1. | HOLY CRAP BALLS – WRITING IS HARD. Okay, so not physically hard. Unless you think sitting in a chair for long stretches of time is a strain. (For the record, I know several people who actually do find this difficult.) But, a lot goes into writing a full-length novel, and sometimes I want to pull my hair out.

2.| There are more tools than MS Word. I can hear some of you snickering, but this isn’t something that had ever occurred to me before I got serious about writing. I’ve dabbled with several programs and Scrivener is just amazing. Even if you want to stick to Word, I highly suggest using ProWritingAid instead of relying on Word’s less than stellar grammar help.

3. | Patience is key. I am not a naturally patient person. I get that from my father. But take it from someone who is admitting to this embarrassment: Being impatient can be costly. I started buying promotional items before the second redraft. Yep. I did that. You know what happened shortly afterwards? I changed the name of the book. And pushed back my release date. Anyone want a useless, highly inaccurate bookmark?

4.| The writing community is a vast, packed, and lonely place. I had an idea of how large the writing community was, but it wasn’t until I dipped my quill inside the well that I realized just how massive. I’ve met some incredible people, forged some priceless friendships… but there are a lot of people to compare yourself to. And for me, a naturally negative person, sometimes the very beauty of this community can leave me breathlessly lonesome.

5.| Build your brand before you type “Once Upon A Time…” If you’re serious about becoming a published author, by any means necessary, it is essential for you to build your author brand. I claim no expertise on the subject, I just know it is something you have to start early.

6.| Ideas will pop up at the worst times. I sort of knew this before. But before I got serious about writing, I could let go of these story ideas without much of a second thought. After all, I assumed I’d never use them. Oh, but now! now these precious gems of ideas crop up and I’m finely tuned into them. It doesn’t matter if I’m just drifting to sleep or in the middle of a conversation. Not getting to jot these ideas down is almost blasphemous.

7.| Doing bad things to my characters actually hurts. I revealed this tidbit to a non-writer friend, and they just couldn’t understand. “You do know they’re fictional, right?” Yes. But they’re my creations and I have just turned their world upside down and dumped a bucket of shit on top. Doesn’t mean I don’t fully understand that I have to do this, but sometimes after writing some particularly heavy scenes, a girl just needs to watch Doctor Who.

8.| Browsing Barnes and Noble becomes difficult different. Don’t get me wrong, I still do this on the regular, but once you are knee deep in publication decisions, you start to analyze books for things other than just their content. Oh my God! I LOVE that font! Where can I get *that* font?! Others in the vicinity will notice that you’ve adopted Gollum’s stance and are stroking a particularly pretty book and… well, you get the idea.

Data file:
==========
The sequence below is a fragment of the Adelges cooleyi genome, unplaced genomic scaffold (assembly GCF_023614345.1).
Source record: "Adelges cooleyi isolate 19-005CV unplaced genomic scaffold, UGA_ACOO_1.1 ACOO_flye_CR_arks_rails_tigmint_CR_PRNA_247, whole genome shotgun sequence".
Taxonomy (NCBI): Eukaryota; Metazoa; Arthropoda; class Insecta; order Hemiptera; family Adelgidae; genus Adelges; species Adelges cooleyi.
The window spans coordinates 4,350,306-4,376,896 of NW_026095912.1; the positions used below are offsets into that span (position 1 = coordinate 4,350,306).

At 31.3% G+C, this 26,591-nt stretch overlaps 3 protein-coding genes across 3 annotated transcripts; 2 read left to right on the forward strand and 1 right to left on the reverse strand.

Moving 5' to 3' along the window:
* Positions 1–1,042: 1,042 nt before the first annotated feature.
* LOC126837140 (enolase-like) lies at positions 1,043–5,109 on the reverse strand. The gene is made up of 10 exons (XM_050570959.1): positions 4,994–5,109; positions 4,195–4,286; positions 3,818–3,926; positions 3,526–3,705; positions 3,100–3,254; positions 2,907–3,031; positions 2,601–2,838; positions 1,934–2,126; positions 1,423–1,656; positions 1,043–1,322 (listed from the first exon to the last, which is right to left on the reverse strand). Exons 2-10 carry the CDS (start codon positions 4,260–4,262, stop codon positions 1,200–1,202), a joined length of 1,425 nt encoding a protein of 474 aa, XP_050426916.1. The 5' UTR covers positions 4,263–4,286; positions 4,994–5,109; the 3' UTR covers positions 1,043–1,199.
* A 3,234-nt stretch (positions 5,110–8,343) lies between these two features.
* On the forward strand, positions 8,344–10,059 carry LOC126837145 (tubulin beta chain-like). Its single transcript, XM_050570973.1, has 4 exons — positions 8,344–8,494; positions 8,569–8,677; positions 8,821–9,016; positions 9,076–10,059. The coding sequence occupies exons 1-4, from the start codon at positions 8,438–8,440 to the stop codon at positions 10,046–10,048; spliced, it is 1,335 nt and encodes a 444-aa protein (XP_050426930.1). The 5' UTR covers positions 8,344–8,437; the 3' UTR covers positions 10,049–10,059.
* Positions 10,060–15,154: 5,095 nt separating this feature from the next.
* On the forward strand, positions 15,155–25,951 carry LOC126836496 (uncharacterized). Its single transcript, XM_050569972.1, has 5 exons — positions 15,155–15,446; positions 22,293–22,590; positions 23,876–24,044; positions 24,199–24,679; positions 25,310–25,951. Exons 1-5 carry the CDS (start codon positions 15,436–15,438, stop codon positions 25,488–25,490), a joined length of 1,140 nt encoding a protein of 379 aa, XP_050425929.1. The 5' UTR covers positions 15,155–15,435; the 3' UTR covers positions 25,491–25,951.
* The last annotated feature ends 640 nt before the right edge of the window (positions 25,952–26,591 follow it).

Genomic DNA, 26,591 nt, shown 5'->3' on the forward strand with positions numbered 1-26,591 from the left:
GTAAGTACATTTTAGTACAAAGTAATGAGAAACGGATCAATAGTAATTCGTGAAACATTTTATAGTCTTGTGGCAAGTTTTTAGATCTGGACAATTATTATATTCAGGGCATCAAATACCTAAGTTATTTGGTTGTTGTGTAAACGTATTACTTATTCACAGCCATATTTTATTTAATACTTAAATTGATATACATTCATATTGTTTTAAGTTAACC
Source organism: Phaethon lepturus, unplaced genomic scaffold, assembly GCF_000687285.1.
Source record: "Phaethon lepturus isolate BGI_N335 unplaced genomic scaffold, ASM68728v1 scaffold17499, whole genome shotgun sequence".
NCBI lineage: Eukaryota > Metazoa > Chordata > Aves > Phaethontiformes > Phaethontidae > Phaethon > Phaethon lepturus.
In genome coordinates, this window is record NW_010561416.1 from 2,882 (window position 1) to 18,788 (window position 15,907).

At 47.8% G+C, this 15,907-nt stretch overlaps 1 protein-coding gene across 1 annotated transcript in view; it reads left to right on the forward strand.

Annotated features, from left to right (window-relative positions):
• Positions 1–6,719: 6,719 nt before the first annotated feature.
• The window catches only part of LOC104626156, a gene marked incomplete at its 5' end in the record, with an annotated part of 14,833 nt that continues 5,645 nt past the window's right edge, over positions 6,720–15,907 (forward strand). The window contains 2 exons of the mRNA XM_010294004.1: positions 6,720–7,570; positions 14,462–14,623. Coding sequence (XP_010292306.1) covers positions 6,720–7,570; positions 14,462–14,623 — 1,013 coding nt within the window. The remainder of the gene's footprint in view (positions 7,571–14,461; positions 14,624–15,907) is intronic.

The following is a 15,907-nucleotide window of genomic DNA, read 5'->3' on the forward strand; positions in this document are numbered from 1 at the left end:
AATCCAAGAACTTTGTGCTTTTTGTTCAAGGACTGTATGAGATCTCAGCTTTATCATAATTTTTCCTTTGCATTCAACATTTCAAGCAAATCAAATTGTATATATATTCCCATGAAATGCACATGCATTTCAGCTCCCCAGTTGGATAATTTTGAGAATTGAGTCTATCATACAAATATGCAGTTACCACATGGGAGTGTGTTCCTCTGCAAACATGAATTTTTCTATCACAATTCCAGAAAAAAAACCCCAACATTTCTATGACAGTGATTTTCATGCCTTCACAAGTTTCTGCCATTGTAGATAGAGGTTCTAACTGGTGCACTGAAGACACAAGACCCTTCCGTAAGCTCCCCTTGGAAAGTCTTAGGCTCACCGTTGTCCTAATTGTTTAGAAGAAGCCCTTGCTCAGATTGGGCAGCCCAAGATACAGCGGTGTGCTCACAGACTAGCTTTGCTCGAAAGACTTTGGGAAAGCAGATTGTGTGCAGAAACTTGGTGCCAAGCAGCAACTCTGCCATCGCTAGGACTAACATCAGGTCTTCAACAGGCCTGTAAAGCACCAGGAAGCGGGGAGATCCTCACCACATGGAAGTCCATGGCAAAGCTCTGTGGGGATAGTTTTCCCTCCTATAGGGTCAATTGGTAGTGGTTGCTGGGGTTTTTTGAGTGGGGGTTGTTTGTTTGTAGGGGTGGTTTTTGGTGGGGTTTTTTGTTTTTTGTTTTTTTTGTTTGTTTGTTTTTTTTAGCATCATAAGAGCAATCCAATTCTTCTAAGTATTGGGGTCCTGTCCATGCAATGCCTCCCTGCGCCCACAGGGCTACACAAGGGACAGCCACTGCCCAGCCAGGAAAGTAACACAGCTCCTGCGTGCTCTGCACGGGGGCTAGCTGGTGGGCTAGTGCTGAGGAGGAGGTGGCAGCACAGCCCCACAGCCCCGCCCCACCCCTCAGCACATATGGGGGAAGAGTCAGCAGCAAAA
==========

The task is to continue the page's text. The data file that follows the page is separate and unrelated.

9.| I get insanely excited for my writer friends’ successes. There is nothing I like more than to see my writer friends achieving their goals. I’m not necessarily talking about publication, either. I like seeing them blow past a word count record, tackling and defeating a difficult chapter, getting the guts to query agents. It’s all worth celebrating. I love when someone sends me something to read. It makes me giddy! Which brings me to…

10.| Writers are without a doubt some of the brightest, loveliest, and bravest people on the planet Earth. You offer pieces of yourself up on the page for people to scrutinize. You want to change the world with your ideas. You give encouragement and hope with your words. You create your own worlds and realities and shine light on important subjects. You are amazing.

That’s ten things, of many, I have learned over the past year. Thank you all so much for being the awesome, crazy, amazing, badass people you are.


If you’re interested in getting your own signed copy of Sex, Love, and Technicalities, I am hosting a sweepstakes giveaway on Viral Sweep, and I am SUPER excited! There is no purchase necessaryWIN, but unfortunately it is only open to US residents. There are multiple ways to earn extra entries! I do hope you will enter to win—and share with your friends! (Actually, that’s one way of earning extra entries!) For entry and the full details please see either the ViralSweep site or my website. Thanks in advance!

 

Announcement, Uncategorized, Writer's Life, Writing

SL&T: It’s Getting Close

I’m taking a little reprieve from the A-Z Series. I’ll pick it up again in the first week of August, and I’ll post a few each week to get caught up. Let me say that I have really enjoyed writing that series so far. It has given me the chance to get to know some seriously cool authors and read some amazing work, but I have a few really good reasons for the break:

1.| I should launch a new website this week. It’s actually ready and awaiting publication, but I’ve changed hosting companies and I’m waiting for them to sort their crap out. (When this launches, I will be giving the novelette No More Running, prequel to SL&T, away to mailing list subscribers for free!) I am toying around with merging the blog straight into this website, but for now, I will still use Wordpress for all my blogging.